A meta-analysis of the effects of tree retention on shrubland birds
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Forest Ecology and Management
The effects of forest management on native fauna are of key interest to managers and conservationists. Individual studies have expanded our knowledge of management impacts, but meta-analyses of multiple studies are needed to summarize and integrate findings into a more generalizable form. Most meta-analyses on the effects of tree harvesting have focused on mature forest taxa because of concerns for these species; however, early-successional specialists, such as shrubland birds in the eastern United States, are also of key conservation concern. Using data from 34 studies that examined the effects of silvicultural treatments on bird communities, we conducted a meta-analysis to determine the effects of tree retention on a suite of bird species reported to be associated with shrubland habitats within the northeastern United States. Of 21 putative shrubland bird species for which we had sufficient sample sizes for analyses, most (62%) exhibited monotonic declines of density with increasing tree retention, defined as percent basal area or canopy cover retained. Five other species (24%) exhibited quadratic relationships with tree retention. Finally, three additional species (14%) considered to be shrubland birds did not exhibit significant relationships with tree retention. We also calculated density estimates of shrubland birds in three categorical classifications of basal area retention corresponding to common management regimes: regeneration harvests with little retention (clearcut and seed-tree methods), regeneration harvests with moderate retention (shelterwoods), and high retention management regimes (commercial thinning, selection methods, no management). Many of the shrubland species had high densities in clearcuts as well as in stands with low levels (5-25%) of mature tree retention, and some species had equally high densities in stands with moderate tree retention (30-70%), supporting the use of retention forestry approaches, which can provide other benefits associated with mature trees. Overall, our findings provide managers and conservationists with robust, quantitative relationships of shrubland birds with tree retention. Managers can use these quantitative relationships for more detailed planning and evaluation of silvicultural projects, more so than what was feasible using previous findings of shrubland bird responses to discrete silvicultural treatments from disparate studies.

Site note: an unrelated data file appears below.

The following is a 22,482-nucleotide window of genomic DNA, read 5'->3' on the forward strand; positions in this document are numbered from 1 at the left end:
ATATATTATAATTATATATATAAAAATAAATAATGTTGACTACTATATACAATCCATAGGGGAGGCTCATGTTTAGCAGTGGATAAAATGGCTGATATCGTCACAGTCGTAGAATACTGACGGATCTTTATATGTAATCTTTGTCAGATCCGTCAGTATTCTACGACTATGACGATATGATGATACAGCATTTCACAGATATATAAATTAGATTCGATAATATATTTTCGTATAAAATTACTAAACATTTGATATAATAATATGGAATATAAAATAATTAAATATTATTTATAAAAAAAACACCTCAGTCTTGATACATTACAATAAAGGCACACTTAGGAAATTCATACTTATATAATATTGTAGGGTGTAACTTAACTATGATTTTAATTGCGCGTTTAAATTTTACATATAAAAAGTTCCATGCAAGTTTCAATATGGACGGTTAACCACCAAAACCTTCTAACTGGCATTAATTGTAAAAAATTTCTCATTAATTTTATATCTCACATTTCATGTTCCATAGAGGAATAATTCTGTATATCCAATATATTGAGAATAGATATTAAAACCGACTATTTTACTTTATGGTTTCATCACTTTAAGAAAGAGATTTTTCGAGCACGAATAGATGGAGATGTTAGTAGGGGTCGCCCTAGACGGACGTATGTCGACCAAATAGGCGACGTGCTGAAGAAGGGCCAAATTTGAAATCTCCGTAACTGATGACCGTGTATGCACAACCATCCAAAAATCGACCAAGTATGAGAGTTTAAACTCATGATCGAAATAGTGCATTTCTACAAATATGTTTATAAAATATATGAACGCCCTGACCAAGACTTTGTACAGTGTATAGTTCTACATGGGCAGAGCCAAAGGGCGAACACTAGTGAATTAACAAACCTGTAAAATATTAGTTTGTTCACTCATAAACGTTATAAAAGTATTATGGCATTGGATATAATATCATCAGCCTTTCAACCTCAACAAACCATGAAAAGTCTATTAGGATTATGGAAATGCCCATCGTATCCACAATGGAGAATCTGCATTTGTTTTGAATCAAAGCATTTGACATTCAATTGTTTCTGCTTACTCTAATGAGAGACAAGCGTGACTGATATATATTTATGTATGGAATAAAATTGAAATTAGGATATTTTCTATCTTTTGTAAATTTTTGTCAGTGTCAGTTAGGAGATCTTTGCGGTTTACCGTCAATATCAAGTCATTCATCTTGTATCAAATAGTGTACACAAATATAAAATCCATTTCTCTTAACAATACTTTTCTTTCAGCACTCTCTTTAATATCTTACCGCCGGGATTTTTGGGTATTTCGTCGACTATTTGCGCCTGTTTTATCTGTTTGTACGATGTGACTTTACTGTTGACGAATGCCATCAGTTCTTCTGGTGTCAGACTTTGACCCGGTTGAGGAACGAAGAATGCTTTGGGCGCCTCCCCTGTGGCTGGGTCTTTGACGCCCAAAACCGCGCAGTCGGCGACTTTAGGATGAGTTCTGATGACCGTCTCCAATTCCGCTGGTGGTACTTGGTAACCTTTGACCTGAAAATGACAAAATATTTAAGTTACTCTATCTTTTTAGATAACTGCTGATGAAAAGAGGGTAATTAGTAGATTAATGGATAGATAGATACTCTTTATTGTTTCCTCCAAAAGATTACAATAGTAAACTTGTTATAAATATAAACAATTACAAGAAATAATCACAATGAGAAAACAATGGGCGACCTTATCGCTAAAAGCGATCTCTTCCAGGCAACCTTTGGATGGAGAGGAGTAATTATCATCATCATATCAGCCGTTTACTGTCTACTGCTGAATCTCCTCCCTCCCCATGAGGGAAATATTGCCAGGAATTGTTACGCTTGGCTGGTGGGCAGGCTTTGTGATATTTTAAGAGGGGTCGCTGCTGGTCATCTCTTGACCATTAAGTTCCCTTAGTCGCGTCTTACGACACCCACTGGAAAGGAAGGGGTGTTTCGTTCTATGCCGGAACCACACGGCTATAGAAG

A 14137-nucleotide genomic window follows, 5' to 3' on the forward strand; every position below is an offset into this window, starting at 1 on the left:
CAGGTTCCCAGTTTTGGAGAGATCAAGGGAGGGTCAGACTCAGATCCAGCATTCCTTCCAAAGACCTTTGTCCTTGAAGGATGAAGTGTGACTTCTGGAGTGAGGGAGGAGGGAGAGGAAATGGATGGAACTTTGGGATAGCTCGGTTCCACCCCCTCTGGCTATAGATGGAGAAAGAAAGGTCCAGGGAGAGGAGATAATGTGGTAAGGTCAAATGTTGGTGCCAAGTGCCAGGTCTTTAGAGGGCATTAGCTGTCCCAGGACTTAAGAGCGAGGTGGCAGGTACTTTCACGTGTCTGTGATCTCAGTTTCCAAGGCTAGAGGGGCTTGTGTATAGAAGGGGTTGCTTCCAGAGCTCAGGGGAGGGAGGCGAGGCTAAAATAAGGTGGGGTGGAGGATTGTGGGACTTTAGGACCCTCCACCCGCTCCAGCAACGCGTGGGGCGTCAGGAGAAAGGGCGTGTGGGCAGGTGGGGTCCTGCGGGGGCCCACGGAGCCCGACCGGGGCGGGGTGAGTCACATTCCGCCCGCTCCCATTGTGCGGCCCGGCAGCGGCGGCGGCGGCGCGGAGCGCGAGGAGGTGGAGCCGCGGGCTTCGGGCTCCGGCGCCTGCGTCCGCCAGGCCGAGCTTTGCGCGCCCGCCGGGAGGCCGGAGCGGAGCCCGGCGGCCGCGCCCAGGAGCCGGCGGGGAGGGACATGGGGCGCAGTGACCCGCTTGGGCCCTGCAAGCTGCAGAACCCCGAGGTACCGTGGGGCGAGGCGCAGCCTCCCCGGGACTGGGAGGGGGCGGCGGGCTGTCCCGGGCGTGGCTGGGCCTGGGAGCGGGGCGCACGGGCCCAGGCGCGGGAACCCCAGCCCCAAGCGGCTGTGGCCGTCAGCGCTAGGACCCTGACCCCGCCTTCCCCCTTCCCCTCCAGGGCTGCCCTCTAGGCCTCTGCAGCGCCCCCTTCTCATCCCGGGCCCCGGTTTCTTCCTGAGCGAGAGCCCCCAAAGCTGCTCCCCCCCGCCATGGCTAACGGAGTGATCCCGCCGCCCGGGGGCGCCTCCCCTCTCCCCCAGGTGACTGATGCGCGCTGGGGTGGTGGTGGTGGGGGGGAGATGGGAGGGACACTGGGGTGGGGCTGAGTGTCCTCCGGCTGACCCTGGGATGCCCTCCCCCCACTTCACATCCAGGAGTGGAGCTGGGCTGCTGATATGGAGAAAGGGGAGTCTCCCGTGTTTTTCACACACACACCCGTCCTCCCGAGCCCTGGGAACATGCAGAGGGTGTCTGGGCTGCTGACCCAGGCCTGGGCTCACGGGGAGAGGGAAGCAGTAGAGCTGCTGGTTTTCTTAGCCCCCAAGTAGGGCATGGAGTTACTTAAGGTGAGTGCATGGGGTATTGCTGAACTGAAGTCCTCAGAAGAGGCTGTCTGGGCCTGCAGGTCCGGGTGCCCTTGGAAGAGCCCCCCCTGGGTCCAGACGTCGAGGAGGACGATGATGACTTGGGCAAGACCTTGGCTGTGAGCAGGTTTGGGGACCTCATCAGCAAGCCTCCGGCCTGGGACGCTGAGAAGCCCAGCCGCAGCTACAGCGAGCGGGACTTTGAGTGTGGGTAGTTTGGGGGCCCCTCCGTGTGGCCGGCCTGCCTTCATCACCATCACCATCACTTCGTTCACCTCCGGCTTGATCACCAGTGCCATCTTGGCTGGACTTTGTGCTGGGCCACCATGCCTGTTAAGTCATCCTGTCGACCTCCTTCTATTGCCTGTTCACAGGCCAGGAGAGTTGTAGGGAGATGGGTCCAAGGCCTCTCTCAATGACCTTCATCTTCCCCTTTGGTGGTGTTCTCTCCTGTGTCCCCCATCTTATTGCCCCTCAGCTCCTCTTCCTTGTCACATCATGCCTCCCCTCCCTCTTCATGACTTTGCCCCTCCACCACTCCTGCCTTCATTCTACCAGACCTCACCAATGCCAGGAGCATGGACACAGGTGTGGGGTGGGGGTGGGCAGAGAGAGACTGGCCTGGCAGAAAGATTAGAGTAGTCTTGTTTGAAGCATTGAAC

KeywordsAvian; Logging; Review; Silviculture; Tree harvest; Young forest
Akresh, Michael E.; King, David I.; Lott, Casey A.; Larkin, Jeffery L.; D'Amato, Anthony W. 2021. A meta-analysis of the effects of tree retention on shrubland birds. Forest Ecology and Management. 483: 118730-. https://doi.org/10.1016/j.foreco.2020.118730.